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No Gi Ouchi Gari With Satoshi Ishii

No Gi Ouchi Gari With Satoshi Ishii

Ouchi Gari (meaning Big Inner Reap in English) is a staple of the Judo takedowns, and is included in the original forty throws developed and employed by Judo founder Jigoro Kano. It belongs in the Dai Ikkyo (first group) of traditional throws of Kodokan Judo, and as such is amongst the first throws a Judoka will learn. When Judo was founded in Japan it became so popular precisely because the Kodokan Judo was so incredibly dominant in the throwing game.

The standard Ouchi Gari is taught using the gi and is executed from the standard sleeve and lapel grip that is the bedrock of much Judo tachi waza (standing technique). The sleeve grip is used to control either the wrist or elbow and the lapel grip is used to initiate the pushing motion into the opponent, often into the meeting point between the shoulder and chest. 

In a no gi situation however we don’t have the same appendages to grip as with the kimono, so what do we do? Fortunately we have Judo Olympic Gold medalist, All Japan Judo Champion and MMA fighter Satoshi Ishii to talk us through his Ouch Gari game in a no gi context. 

Satoshi notes that a lot of people in the no gi context reach around their opponents back and at the same time trap the arm with the arm that would ordinarily be used to grip the lapel of the kimono. Satoshi doesn’t like that way of gripping for Ouchi Gari and so instead uses an underhook grip with the arm that would usually grip the lapel. The other hand that would typically grip the sleeve is now gripping directly onto the elbow, or even better onto the wrist if it is available. 


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From here the kuzushi (breaking of balance) that is used is pulling our opponent forward so that their weight is on the same leg as the side that we have the underhook on. A simple pull forward that forces our opponent to step with this leg is all that’s needed to shift their weight in this manner.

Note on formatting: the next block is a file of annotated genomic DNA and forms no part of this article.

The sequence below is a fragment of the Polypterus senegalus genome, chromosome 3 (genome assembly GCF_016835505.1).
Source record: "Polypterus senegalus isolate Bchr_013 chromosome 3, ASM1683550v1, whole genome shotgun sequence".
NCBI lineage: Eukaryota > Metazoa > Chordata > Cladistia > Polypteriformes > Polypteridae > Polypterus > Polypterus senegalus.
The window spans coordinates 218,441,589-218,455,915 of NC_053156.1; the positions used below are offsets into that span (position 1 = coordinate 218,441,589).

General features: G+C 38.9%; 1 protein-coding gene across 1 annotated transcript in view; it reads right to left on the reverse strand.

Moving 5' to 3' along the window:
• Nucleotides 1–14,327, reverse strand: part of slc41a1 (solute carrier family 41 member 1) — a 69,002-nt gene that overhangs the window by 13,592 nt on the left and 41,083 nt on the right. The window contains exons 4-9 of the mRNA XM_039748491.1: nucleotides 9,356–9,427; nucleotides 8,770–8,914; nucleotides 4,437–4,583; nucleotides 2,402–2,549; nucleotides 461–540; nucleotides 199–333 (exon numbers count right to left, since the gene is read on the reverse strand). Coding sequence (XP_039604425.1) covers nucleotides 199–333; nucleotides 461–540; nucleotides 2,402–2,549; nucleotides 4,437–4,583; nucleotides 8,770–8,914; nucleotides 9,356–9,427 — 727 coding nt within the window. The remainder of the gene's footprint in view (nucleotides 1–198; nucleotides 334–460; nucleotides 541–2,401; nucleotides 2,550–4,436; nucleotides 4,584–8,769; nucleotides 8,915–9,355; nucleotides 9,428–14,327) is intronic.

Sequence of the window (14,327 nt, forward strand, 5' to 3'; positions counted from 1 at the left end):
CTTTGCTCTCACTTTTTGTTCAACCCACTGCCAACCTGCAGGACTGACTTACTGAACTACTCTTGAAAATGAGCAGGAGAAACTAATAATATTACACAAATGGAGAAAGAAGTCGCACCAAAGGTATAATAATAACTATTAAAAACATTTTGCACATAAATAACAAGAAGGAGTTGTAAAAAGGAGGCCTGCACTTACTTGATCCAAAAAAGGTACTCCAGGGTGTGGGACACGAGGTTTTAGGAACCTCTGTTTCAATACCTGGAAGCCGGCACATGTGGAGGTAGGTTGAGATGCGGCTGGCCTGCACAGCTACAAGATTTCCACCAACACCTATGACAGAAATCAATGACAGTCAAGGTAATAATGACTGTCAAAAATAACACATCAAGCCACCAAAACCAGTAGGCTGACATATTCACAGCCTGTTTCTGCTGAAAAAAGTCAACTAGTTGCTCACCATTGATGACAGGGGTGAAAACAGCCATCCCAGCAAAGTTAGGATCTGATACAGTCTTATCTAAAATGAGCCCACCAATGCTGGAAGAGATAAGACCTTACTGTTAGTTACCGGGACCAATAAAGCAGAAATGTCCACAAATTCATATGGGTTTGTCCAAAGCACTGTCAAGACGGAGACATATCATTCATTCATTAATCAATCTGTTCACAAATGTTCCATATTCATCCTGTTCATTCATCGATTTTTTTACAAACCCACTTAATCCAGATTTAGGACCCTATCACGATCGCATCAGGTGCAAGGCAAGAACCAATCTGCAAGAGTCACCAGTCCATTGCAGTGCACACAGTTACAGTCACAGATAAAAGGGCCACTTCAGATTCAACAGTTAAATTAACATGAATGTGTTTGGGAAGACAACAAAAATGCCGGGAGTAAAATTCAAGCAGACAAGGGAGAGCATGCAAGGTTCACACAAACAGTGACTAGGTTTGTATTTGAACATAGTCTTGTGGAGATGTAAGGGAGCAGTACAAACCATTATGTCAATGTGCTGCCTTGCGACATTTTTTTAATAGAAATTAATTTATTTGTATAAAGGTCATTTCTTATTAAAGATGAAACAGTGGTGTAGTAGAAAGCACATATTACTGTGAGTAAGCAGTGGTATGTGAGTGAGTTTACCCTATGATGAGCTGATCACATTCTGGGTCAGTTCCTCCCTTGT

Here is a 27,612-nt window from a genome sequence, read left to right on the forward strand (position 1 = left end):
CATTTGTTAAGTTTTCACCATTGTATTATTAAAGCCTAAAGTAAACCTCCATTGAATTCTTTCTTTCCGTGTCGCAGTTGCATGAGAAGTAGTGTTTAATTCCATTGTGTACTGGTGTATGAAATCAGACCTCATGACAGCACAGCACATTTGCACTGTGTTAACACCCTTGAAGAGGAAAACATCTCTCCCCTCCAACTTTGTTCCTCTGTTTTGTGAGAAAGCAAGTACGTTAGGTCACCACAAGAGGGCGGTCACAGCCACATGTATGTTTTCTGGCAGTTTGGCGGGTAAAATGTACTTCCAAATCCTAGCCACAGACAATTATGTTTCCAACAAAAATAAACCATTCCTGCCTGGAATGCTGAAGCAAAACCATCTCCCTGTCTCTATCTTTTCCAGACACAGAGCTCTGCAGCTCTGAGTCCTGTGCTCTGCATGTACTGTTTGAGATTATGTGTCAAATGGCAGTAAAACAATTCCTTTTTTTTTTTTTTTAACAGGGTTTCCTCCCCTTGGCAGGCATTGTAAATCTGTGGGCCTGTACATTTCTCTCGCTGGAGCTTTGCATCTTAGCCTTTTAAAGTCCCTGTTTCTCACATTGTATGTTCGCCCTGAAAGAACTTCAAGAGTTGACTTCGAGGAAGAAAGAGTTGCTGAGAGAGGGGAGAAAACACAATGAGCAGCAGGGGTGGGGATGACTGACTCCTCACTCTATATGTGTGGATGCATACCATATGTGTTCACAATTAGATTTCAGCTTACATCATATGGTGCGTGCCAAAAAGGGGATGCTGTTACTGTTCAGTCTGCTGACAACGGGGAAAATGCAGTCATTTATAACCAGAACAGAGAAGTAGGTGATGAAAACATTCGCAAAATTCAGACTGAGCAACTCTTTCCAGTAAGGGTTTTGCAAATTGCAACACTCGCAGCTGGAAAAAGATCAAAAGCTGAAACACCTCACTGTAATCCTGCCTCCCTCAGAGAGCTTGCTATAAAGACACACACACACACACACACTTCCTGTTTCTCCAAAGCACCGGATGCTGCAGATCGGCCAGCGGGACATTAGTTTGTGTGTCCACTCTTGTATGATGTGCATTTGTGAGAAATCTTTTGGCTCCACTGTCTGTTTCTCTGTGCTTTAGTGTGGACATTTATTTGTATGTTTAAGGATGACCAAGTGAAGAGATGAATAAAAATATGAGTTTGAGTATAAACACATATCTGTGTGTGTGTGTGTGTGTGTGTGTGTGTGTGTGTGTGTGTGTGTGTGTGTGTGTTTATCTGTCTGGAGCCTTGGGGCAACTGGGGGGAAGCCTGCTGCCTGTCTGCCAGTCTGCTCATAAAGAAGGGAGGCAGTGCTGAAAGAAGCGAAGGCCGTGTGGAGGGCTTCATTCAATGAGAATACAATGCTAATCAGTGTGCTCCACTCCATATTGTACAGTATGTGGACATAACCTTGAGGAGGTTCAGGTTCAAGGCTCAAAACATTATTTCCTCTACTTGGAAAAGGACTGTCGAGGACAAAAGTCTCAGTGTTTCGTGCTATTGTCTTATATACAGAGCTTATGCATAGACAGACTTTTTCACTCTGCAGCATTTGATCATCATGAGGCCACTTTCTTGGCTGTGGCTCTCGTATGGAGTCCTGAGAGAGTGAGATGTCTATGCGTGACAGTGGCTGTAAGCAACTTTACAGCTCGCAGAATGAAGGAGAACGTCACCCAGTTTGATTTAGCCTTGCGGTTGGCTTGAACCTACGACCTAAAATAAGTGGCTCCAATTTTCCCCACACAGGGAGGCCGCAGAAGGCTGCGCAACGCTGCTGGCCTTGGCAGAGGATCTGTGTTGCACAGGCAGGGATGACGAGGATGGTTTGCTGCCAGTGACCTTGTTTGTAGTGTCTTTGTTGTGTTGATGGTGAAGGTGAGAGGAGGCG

Once this part of kuzushi has been achieved the footwork for Ouch Gari now comes into play, with our back foot pulling in behind our lead foot and our lead foot then being able to drive forward behind our opponents leg that they now have their weight on. 

A mistake Satoshi sees here is that people lift their sweeping leg upwards, which means your throwing attempt can be easily countered by your opponent. Not good! Instead your sweeping leg stays down and your foot floats across the surface of the mat so that your legs are opening but your foot is kept as low as possible. The key to success with this sweep is timing and capitalizing on your kuzushi work by catching your opponent off balance

If we pay close attention to Satoshi’s sweeping leg in the video we see that it’s not a linear sweeping motion, but instead a circular sweeping motion. This circular motion gives our opponent an indirect force to try to move against instead of the more straightforward linear sweep of a straight movement backwards with the foot, and as such is harder to defend against. Another key detail is paying attention to the direction our opponents toes are pointed and sweeping in this direction.

As with all throws or sweeps the head plays a crucial role in the direction of the force acted on to our opponent. Satoshi advises us to imagine our opponent is diagonal to where our actual opponent is and to drive towards this opponent, thereby pushing our force to off-balance our opponent, while at the same time sweeping their weight-bearing leg away from them with the reaping motion of our foot. 

Satoshi notes that following the Ouchi Gari we don’t hang onto our opponent but maintain positive control and positive follow-up. As we are using Ouchi Gari we will be landing in between our opponents legs so if we aren’t positive in our follow through there is a risk we will do all that work in the standing game only to land in our opponents closed guard and be vulnerable to their attacks from closed guard. 

Instead when landing after completing Ouchi Gari Satoshi quickly moves to an over-under guard pass position, or creates positive control of his opponents arms at the biceps in order that he can set up his top game on the ground in a positive and attacking manner. 

If you want to unlock your standing game then who better to learn from than Judo Olympic Gold medalist, All Japan Judo Champion and MMA fighter Satoshi Ishii?Check out Satoshi’s No GI Judo for Grapplers here!